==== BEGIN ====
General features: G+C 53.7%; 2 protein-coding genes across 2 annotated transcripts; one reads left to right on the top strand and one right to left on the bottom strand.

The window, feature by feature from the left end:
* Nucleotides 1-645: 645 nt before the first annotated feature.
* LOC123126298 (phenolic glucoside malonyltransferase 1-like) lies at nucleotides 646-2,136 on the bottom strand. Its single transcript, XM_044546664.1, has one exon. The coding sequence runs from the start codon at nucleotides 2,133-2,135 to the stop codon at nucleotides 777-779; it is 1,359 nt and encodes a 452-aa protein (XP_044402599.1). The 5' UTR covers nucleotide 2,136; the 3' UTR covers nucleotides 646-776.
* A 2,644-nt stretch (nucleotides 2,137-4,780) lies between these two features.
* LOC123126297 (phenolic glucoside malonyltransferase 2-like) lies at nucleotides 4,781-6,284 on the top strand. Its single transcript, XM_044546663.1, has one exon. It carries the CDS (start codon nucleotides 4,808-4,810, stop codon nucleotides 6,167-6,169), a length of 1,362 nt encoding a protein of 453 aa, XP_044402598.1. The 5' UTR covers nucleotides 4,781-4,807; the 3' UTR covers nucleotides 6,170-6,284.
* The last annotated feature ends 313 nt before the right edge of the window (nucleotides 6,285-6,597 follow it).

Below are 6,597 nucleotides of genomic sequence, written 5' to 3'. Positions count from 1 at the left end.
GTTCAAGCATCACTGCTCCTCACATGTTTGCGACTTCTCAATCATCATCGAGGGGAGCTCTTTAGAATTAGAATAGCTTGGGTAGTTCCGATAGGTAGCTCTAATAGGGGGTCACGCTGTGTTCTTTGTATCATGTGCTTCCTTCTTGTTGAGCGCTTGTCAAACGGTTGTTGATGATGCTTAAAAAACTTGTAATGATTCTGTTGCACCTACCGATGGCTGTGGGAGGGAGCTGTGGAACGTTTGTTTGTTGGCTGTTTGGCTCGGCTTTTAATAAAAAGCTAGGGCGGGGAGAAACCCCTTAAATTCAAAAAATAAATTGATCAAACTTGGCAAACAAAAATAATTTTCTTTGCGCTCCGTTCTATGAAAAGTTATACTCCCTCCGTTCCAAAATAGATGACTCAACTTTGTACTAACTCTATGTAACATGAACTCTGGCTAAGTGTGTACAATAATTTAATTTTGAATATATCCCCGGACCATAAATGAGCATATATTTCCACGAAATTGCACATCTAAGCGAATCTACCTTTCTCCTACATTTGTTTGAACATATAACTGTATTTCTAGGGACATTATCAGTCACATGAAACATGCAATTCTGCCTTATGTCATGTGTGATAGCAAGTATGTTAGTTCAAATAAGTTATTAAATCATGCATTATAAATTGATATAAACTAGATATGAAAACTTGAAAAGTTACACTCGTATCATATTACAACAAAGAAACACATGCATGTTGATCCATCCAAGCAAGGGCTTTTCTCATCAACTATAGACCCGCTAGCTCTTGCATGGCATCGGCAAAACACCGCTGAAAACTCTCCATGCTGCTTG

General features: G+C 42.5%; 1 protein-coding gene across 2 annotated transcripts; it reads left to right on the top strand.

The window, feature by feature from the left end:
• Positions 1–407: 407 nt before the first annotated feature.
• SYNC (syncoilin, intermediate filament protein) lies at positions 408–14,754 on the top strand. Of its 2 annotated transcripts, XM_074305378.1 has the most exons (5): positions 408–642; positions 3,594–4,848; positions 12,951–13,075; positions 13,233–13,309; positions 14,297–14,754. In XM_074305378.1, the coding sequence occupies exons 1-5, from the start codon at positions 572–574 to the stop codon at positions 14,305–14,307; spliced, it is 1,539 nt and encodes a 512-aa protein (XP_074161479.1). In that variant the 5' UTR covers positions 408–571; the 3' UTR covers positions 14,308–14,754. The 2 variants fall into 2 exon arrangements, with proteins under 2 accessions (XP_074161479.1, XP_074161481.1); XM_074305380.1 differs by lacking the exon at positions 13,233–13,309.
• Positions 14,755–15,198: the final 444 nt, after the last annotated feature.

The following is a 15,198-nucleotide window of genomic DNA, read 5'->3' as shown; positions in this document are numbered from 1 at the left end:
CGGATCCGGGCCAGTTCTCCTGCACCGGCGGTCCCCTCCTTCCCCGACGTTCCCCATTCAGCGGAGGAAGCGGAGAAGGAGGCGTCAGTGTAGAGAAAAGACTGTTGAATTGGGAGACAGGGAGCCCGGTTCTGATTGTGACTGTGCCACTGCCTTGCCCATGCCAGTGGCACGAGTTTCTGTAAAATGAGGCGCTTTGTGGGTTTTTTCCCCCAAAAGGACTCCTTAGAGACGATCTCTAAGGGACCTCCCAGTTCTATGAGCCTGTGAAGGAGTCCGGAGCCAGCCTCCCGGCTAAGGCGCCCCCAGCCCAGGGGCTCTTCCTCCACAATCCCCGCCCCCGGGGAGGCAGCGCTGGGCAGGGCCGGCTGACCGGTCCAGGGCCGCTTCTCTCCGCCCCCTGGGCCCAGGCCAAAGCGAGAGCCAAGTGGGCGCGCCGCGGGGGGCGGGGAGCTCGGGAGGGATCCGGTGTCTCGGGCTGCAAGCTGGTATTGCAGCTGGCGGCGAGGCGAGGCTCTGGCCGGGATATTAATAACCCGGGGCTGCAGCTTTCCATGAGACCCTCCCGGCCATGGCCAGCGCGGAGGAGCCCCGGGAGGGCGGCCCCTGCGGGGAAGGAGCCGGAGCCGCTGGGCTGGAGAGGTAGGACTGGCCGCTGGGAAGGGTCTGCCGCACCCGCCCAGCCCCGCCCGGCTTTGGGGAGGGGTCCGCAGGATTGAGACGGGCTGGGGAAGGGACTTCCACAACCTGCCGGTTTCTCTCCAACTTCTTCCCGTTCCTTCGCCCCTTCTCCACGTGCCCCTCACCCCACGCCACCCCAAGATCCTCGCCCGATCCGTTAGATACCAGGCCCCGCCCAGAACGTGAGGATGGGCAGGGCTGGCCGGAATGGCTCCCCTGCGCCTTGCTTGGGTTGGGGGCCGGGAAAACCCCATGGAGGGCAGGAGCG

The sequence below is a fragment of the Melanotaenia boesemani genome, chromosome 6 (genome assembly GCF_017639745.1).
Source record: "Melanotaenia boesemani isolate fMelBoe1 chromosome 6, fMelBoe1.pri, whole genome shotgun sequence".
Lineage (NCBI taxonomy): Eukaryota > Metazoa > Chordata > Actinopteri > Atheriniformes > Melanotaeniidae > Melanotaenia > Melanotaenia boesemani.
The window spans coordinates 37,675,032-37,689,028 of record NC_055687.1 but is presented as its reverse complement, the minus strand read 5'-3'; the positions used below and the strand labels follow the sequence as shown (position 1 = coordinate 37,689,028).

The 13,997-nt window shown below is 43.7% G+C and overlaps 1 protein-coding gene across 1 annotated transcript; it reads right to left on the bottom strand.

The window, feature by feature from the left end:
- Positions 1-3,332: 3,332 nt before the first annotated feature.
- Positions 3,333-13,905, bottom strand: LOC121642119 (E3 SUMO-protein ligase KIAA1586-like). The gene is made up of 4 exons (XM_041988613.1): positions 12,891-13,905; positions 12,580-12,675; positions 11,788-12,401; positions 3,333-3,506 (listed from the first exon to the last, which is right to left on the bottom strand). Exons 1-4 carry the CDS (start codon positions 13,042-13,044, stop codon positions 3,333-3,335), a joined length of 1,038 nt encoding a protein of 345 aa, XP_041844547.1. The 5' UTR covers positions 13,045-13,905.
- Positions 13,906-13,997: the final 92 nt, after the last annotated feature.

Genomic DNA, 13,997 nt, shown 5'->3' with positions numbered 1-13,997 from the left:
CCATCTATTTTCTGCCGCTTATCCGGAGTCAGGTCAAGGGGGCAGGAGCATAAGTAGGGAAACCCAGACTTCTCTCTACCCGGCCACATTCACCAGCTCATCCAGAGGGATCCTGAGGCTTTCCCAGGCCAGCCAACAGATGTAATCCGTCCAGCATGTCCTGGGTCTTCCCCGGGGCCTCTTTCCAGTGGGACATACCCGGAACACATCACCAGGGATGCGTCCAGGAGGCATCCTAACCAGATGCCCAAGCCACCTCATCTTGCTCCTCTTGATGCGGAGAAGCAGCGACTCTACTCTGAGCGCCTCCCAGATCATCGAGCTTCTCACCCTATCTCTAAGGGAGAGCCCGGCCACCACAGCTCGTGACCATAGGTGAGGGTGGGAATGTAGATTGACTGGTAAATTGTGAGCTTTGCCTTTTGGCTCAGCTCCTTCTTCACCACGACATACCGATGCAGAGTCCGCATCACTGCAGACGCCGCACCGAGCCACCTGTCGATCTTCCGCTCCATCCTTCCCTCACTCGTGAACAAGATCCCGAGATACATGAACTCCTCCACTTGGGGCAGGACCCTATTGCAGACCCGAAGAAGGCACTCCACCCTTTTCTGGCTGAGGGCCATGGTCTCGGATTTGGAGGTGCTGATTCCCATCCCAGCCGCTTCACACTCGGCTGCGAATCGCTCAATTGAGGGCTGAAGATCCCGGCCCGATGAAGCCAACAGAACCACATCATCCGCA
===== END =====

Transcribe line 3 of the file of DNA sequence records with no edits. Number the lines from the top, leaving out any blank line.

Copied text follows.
* Nucleotides 1-645: 645 nt before the first annotated feature.